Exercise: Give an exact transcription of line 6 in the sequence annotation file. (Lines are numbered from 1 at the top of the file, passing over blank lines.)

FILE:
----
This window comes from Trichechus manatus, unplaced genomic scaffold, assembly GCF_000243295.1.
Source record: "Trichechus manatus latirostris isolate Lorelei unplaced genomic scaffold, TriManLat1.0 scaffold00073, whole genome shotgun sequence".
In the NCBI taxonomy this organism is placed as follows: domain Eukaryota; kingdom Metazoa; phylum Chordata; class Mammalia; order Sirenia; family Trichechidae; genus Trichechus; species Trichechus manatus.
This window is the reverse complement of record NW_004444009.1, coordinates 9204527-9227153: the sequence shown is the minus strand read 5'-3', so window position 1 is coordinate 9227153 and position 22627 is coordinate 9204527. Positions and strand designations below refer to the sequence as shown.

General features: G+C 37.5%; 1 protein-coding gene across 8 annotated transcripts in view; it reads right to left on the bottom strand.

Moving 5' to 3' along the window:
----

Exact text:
Moving 5' to 3' along the window: